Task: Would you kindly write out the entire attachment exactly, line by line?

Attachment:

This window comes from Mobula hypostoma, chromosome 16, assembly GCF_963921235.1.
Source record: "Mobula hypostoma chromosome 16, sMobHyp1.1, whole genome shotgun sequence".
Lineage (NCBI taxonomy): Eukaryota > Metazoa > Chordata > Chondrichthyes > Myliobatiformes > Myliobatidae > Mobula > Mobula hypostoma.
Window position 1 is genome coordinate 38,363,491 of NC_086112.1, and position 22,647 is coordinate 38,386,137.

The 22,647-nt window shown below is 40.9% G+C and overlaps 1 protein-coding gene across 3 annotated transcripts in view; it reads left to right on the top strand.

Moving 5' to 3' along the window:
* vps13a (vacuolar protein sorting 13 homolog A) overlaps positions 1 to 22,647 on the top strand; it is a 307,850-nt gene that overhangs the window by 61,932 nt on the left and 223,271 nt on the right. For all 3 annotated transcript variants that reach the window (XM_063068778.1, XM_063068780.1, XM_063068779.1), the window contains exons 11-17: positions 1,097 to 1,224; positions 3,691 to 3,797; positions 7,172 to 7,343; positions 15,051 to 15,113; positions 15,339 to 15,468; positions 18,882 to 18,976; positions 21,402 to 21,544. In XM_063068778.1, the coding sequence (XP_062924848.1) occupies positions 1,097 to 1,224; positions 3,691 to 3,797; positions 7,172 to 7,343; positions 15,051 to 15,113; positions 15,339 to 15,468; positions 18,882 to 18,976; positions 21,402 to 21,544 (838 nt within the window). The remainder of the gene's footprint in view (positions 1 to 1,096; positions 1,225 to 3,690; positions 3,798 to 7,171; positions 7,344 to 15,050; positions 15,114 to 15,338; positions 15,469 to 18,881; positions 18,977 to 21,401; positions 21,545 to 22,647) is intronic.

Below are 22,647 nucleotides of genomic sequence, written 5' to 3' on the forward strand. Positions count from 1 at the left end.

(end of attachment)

This window comes from Mobula hypostoma, chromosome 16, assembly GCF_963921235.1.
Source record: "Mobula hypostoma chromosome 16, sMobHyp1.1, whole genome shotgun sequence".
Lineage (NCBI taxonomy): Eukaryota > Metazoa > Chordata > Chondrichthyes > Myliobatiformes > Myliobatidae > Mobula > Mobula hypostoma.
Window position 1 is genome coordinate 38,363,491 of NC_086112.1, and position 22,647 is coordinate 38,386,137.

The 22,647-nt window shown below is 40.9% G+C and overlaps 1 protein-coding gene across 3 annotated transcripts in view; it reads left to right on the top strand.

Moving 5' to 3' along the window:
* vps13a (vacuolar protein sorting 13 homolog A) overlaps positions 1 to 22,647 on the top strand; it is a 307,850-nt gene that overhangs the window by 61,932 nt on the left and 223,271 nt on the right. For all 3 annotated transcript variants that reach the window (XM_063068778.1, XM_063068780.1, XM_063068779.1), the window contains exons 11-17: positions 1,097 to 1,224; positions 3,691 to 3,797; positions 7,172 to 7,343; positions 15,051 to 15,113; positions 15,339 to 15,468; positions 18,882 to 18,976; positions 21,402 to 21,544. In XM_063068778.1, the coding sequence (XP_062924848.1) occupies positions 1,097 to 1,224; positions 3,691 to 3,797; positions 7,172 to 7,343; positions 15,051 to 15,113; positions 15,339 to 15,468; positions 18,882 to 18,976; positions 21,402 to 21,544 (838 nt within the window). The remainder of the gene's footprint in view (positions 1 to 1,096; positions 1,225 to 3,690; positions 3,798 to 7,171; positions 7,344 to 15,050; positions 15,114 to 15,338; positions 15,469 to 18,881; positions 18,977 to 21,401; positions 21,545 to 22,647) is intronic.

Below are 22,647 nucleotides of genomic sequence, written 5' to 3' on the forward strand. Positions count from 1 at the left end.